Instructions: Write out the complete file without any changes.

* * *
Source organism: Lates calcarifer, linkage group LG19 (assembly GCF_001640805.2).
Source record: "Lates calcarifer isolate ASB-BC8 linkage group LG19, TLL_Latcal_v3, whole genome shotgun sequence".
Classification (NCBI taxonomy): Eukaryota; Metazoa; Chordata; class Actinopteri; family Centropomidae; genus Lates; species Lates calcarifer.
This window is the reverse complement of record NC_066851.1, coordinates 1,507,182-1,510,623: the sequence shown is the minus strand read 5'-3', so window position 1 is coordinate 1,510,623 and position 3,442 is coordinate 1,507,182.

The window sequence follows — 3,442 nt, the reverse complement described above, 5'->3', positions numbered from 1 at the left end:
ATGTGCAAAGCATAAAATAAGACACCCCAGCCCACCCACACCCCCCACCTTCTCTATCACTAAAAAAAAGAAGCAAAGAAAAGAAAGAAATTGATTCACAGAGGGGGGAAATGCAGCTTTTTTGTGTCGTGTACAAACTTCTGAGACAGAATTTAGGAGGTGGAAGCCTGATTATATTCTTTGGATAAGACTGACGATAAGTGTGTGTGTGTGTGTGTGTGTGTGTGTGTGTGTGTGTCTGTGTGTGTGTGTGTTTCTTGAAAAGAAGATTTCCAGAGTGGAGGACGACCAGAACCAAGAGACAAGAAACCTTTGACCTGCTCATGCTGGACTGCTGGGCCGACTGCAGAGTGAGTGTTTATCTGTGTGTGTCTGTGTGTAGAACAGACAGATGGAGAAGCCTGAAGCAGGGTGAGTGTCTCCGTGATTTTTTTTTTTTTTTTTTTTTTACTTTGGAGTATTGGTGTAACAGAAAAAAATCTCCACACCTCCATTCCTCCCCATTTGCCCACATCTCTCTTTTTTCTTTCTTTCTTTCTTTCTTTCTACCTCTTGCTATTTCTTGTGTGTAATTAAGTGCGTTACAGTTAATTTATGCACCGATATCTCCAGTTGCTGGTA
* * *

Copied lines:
Source organism: Lates calcarifer, linkage group LG19 (assembly GCF_001640805.2).
Source record: "Lates calcarifer isolate ASB-BC8 linkage group LG19, TLL_Latcal_v3, whole genome shotgun sequence".
Classification (NCBI taxonomy): Eukaryota; Metazoa; Chordata; class Actinopteri; family Centropomidae; genus Lates; species Lates calcarifer.
This window is the reverse complement of record NC_066851.1, coordinates 1,507,182-1,510,623: the sequence shown is the minus strand read 5'-3', so window position 1 is coordinate 1,510,623 and position 3,442 is coordinate 1,507,182.

The window sequence follows — 3,442 nt, the reverse complement described above, 5'->3', positions numbered from 1 at the left end:
ATGTGCAAAGCATAAAATAAGACACCCCAGCCCACCCACACCCCCCACCTTCTCTATCACTAAAAAAAAGAAGCAAAGAAAAGAAAGAAATTGATTCACAGAGGGGGGAAATGCAGCTTTTTTGTGTCGTGTACAAACTTCTGAGACAGAATTTAGGAGGTGGAAGCCTGATTATATTCTTTGGATAAGACTGACGATAAGTGTGTGTGTGTGTGTGTGTGTGTGTGTGTGTGTGTGTCTGTGTGTGTGTGTGTTTCTTGAAAAGAAGATTTCCAGAGTGGAGGACGACCAGAACCAAGAGACAAGAAACCTTTGACCTGCTCATGCTGGACTGCTGGGCCGACTGCAGAGTGAGTGTTTATCTGTGTGTGTCTGTGTGTAGAACAGACAGATGGAGAAGCCTGAAGCAGGGTGAGTGTCTCCGTGATTTTTTTTTTTTTTTTTTTTTTACTTTGGAGTATTGGTGTAACAGAAAAAAATCTCCACACCTCCATTCCTCCCCATTTGCCCACATCTCTCTTTTTTCTTTCTTTCTTTCTTTCTTTCTACCTCTTGCTATTTCTTGTGTGTAATTAAGTGCGTTACAGTTAATTTATGCACCGATATCTCCAGTTGCTGGTA